'Curse your soul, Jolani': The inner-struggle of Syria's opposition

'Curse your soul, Jolani': The inner-struggle of Syria's opposition
In-depth: A lull in bombing in Syria could strengthen moderate forces within the opposition, but Nusra's continued fighting against the regime threatens to make the FSA appear a spent force.
6 min read
11 March, 2016
Syrians have took to the streets in anti-regime protests [Anadolu]
Just when it appeared the Syrian regime was poised to deliver a final, fatal death blow to the opposition in Aleppo, Bashar al-Assad surprisingly agreed - or more likely was pushed into - a ceasefire with Syrian rebels.

Since then, something remarkable has happened as the relatively peaceful streets of rebel towns have erupted into carnivals of joy and colour. Hundreds of anti-regime demonstrations have taken place in Syrian opposition towns over the past week after a five year hiatus.

One of the most surprising twists to this tale has been how the Syrian population have remained largely "unradicalised", despite nothing more than superficial support from democratic powers.

Popular songs have even take aim at the jihadi fighters in the neighbourhood.

[The revolution] was hijacked by the bearded men,

Curse your soul Jolani [Nusra leader] and your soul Hassoon [pro-regime Sunni cleric],

Curse your soul Baghdadi [IS leader] wherever you are too!

This combined with the fact that, in many areas, Islamist fighters such as the Nusra Front - al-Qaeda's Syrian franchise - are their only lines of defence against pro-regime militias is proof that Syrians have not fallen victim to Stockholm Syndrome.

Yet the longer the war continues the greater the risk becomes.

March towards freedom

With mass protests planned by activists each Friday, Nusra has reportedly warned organisers that the only flags that should be seen are the black banner of the jihadis, and the there should be calls for sharia law - and not democracy.

But over the past week, men and women have marched together and defiantly waved the revolutionary flag that al-Qaeda-linked rebel groups despise as a symbol of overt secularism.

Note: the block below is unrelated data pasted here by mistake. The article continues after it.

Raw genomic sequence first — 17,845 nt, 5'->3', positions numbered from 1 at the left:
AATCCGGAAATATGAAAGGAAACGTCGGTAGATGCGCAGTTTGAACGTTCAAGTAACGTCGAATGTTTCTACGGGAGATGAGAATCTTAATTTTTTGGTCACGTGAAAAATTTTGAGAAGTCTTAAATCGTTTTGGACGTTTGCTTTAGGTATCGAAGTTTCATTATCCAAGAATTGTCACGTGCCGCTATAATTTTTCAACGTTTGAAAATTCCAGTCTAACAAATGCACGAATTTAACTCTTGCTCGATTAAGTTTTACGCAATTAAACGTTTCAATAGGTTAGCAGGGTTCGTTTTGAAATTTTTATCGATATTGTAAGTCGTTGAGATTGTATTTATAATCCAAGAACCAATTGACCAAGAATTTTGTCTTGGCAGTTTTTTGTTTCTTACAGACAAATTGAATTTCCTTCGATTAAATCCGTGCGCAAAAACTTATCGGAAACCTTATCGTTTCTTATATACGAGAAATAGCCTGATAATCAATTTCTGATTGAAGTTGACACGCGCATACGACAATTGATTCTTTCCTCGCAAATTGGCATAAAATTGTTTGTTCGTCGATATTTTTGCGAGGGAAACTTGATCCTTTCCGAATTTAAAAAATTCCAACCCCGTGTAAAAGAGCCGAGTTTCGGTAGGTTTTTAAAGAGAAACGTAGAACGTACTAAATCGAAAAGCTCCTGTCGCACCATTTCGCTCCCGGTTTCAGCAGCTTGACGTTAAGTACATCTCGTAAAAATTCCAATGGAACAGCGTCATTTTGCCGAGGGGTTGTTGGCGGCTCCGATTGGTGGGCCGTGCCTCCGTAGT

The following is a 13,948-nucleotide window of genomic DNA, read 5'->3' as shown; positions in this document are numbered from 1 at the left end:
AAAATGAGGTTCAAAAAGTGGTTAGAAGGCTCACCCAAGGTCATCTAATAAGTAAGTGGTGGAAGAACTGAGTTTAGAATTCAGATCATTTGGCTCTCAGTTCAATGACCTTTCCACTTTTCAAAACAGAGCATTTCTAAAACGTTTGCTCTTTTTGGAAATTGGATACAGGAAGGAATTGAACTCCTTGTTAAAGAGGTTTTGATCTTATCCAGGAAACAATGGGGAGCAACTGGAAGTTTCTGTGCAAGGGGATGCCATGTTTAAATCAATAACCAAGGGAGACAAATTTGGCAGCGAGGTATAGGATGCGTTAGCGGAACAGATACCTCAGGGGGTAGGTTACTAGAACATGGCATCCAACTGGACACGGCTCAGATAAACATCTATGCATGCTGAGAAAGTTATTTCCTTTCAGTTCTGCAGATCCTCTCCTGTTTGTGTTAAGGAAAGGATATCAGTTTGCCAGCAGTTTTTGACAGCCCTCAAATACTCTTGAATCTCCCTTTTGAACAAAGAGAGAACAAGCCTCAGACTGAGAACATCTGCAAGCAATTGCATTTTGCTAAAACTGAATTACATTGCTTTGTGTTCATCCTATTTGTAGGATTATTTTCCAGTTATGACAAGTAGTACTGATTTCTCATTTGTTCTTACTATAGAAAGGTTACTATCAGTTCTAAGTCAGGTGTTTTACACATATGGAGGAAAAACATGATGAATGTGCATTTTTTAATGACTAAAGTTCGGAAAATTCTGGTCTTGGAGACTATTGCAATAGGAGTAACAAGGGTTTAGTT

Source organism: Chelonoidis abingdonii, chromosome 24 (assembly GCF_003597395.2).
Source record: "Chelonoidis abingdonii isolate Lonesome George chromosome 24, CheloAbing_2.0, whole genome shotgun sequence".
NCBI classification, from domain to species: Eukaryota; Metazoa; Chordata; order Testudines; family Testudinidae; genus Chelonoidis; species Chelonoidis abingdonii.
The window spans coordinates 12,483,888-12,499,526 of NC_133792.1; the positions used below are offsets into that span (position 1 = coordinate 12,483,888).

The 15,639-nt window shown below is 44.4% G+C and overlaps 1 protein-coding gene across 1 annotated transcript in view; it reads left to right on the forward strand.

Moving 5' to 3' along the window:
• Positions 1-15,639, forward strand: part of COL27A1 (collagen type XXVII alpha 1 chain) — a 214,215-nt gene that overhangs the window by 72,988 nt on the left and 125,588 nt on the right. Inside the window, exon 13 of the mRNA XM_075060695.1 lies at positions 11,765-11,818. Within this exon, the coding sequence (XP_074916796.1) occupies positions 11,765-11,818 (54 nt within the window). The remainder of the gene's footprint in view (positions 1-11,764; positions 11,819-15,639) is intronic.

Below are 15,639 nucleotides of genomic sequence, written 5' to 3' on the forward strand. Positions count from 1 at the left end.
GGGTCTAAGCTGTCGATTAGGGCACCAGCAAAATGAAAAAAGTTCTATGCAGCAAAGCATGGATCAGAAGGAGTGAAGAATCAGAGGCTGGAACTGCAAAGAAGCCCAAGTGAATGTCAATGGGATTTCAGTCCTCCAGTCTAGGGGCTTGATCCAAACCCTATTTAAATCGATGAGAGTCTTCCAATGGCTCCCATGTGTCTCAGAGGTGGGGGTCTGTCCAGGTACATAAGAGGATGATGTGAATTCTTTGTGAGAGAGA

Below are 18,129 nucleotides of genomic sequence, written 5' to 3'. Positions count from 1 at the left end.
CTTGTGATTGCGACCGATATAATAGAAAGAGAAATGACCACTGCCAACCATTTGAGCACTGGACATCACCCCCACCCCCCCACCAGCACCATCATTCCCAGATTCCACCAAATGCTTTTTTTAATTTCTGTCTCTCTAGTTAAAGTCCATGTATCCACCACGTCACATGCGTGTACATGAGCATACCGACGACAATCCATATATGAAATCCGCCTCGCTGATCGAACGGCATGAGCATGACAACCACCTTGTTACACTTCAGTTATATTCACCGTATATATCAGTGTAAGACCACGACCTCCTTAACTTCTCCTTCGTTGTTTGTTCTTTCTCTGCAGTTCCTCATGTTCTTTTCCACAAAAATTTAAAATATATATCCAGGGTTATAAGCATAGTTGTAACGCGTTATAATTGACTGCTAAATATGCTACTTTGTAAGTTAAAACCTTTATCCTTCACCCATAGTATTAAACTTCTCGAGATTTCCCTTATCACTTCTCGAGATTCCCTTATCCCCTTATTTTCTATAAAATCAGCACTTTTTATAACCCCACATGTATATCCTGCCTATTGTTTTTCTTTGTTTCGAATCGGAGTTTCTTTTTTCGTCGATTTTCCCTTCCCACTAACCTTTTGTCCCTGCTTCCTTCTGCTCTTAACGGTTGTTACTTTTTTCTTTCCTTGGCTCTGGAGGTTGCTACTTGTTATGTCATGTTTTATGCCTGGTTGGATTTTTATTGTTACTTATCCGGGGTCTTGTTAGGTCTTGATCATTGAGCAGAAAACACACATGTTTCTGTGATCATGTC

Such acts underline the remarkable resiliant nature of Syrian civil society, and the general population's continued rejection of extremism, despite witnessing unimaginable horrors.

The revolution has suffered tremendously, people are scared, and have sacrificed everything they have for their chance at freedom.
- Oz Katerji, analyst

Chants in support of the Free Syrian Army accompanied by energetic singing and dancing relive the heady days of 2011. The relative peace means the war - but not the fight - has been temporarily put on hold. 
Such secular "slights" to the puritanical sensitivities of local Salafi-jihadi fighters have rattled some elements within Nusra, which angrily broke up one demonstration in Idlib province this week, threatening to shoot at protesters.

"Both fundamentalist extremists and Assad regime supporters have been embarrassed by the protests. Supporters of both groups have claimed that the protesters are being paid by foreign agents," said Oz Katerji, a Middle East analyst.

"Democracy and free speech terrifies reactionary counter-revolutionary forces more than anything else."

Activists fear that a humiliated Nusra will tilt towards its more radical wings as its five-year project in Syria shows signs of failure.

For all its faults, and there are many, Nusra is a considerably more conciliatory force than either the Islamic State group or al-Qaeda under Osama bin Laden - but it still poses a huge threat to the tolerant nature of Syria's multicultural society.

One danger is that the continued bombing of Nusra forces by the regime could strengthen fringe elements within the movement, such as its foreign fighters' force. 

On Wednesday, Nusra forces reportedly hit a Kurdish-held area of Aleppo with poison gas in a worrying development that a radical tendency is taking hold in Syria's second city.

"As soon as the bombing lightens then immediately the jihadists are weakened," said Robin Yassin-Kassab, a British-Syrian writer and co-author of Burning Country: Syrians in Revolution and War

"Assad produces jihadists. When a battle takes place, Nusra is seen as a friend of the revolution because it is fighting the regime. When a battle isn't taking place then Nusra is seen as an authoritarian power trying to enforce an unjust political project."